2-6 pm individual consultations

6-8 pm presentations by 2 doctoral students (1 student x 30 min presentation + 30 min Q&A)


WEDNESDAY, AUGUST 23

10-11 am Dr Joanne Morra Exposing Research

Research is often presented as a final polished product: whether it be an article, a book, an exhibition, or an artwork.  Buffed and shined, it is not often that we see or hear about the ups and downs that are key to research as a practice.

In this session, we will expose research by asking: how do we begin a work of art or a piece of writing? How can we articulate the moment at which something takes shape, as our labour (our work) is transformed into an artwork or a piece of writing or an exhibition? How do we know (or decide) when something is finished, or when it is a failure? What happens next? And what are our experiential and subjective relationships with these practices and processes as practices and processes? What conscious and unconscious, real or imaginary, fears, memories, anxieties, desires and pleasures impact upon what we do, and what we hope and dream of doing?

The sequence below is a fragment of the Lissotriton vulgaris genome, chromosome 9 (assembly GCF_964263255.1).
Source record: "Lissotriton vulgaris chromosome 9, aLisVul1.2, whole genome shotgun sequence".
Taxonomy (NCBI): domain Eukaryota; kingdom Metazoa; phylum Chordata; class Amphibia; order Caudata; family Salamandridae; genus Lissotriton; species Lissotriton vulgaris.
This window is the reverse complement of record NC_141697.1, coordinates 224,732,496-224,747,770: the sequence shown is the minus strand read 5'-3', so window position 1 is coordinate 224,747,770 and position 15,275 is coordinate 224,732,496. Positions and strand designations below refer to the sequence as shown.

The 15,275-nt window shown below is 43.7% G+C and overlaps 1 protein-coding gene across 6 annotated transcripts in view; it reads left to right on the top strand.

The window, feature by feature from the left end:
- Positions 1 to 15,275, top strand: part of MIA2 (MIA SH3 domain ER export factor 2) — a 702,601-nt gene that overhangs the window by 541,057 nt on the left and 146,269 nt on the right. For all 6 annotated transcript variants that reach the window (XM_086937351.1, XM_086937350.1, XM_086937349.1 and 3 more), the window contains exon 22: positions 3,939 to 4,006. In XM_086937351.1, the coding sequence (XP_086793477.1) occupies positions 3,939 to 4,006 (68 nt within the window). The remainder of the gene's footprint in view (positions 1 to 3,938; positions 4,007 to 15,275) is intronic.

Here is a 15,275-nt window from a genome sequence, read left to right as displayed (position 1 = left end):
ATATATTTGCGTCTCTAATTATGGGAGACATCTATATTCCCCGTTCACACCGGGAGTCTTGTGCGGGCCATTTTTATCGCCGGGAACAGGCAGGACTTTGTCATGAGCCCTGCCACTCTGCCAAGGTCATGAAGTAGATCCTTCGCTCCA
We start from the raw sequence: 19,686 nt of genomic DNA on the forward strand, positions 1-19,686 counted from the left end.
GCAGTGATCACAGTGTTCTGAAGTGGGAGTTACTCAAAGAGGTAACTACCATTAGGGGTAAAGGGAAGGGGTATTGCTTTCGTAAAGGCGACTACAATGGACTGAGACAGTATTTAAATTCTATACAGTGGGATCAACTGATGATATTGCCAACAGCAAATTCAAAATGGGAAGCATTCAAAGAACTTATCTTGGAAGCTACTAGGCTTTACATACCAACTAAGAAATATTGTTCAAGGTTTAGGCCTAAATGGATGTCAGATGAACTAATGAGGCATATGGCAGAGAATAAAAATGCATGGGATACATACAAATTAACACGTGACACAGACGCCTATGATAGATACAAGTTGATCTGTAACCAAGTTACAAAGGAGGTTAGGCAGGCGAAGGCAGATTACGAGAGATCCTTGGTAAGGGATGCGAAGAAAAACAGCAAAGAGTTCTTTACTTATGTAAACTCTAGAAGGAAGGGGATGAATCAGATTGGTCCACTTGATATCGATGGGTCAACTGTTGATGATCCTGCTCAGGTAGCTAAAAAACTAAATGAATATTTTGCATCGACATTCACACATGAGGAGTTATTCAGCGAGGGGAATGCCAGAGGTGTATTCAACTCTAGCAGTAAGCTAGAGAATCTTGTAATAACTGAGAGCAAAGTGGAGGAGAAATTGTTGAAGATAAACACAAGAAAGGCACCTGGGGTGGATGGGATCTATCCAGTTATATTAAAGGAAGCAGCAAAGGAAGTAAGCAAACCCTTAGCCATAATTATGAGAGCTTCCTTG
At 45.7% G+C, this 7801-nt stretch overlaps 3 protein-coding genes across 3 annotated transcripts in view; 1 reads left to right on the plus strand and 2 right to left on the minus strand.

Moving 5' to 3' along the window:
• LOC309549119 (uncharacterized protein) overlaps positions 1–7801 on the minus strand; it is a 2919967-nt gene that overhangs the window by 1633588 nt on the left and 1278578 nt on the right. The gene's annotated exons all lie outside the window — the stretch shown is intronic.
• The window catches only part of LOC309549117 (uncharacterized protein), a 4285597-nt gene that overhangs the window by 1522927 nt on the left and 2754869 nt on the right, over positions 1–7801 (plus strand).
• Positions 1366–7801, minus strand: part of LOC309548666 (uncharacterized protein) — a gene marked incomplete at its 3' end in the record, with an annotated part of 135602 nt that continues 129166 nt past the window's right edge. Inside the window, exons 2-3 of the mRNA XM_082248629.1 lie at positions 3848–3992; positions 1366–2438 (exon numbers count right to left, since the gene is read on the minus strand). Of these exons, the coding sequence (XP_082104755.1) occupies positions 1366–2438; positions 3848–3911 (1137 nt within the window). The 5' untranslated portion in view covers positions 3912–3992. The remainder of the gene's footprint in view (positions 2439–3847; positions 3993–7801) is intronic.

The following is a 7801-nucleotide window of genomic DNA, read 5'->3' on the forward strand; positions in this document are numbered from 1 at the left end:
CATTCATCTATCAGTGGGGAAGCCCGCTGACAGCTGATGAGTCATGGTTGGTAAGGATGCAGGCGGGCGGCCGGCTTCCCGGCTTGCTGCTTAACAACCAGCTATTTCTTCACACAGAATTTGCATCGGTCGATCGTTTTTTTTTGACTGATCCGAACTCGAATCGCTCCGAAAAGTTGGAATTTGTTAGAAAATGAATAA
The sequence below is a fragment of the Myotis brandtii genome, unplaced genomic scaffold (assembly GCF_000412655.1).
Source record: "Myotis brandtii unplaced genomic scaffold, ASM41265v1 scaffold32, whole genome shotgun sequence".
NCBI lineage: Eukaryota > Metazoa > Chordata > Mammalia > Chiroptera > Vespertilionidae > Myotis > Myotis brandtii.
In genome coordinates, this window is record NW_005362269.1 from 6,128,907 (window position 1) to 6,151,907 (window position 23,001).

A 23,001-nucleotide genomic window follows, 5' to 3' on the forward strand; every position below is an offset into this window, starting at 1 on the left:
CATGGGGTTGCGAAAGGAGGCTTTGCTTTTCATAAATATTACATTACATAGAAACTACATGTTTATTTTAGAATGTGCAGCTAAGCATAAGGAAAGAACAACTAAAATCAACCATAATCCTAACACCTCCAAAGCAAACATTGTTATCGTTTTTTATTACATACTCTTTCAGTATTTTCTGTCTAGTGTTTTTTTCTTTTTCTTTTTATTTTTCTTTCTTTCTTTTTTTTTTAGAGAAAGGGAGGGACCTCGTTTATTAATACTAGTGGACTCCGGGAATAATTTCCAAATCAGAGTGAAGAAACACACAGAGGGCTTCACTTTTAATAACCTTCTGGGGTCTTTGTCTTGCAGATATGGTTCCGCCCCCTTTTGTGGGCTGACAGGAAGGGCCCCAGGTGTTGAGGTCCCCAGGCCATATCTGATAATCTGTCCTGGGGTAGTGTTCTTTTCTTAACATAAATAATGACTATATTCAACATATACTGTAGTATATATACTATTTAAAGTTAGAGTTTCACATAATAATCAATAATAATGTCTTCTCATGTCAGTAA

11 am-noon post-presentation discussion

12-1 pm individual consultations

1-2 pm lunch

2-5 pm presentations by 3 doctoral student (1 student x 30 min presentation + 30 min Q&A)

5-8 pm individual consultations


THURSDAY, AUGUST 24

10-11 am Dr Marquard Smith Research: A Promising Subject for Research?

What is it to conduct research in the second decade of the 21st century? What is the nature (or what are the modalities) of the work that we, as researchers, do? What is research as a praxis? And how have recent shifts in paradigms of knowledge generation and distribution transformed profoundly what we as researchers do, how we do it, and in fact even our very capacity to do it?

Beginning from the figure of the researcher (you, me, us) as a locus for the discovery of knowledge by way of acts of searching, gathering, making/producing, decision-making, and dissemination, I’ll be engaging productively with these and any other questions in order to explore the idea of ‘research’ as a subject of research itself. As such, I’ll be considering some of the ways in which, as practitioners, curators and scholars, we might ‘do’ research. And, finally, I’ll be proposing how research might be ‘embodied in’ and ‘articulated by way of’ art and design projects.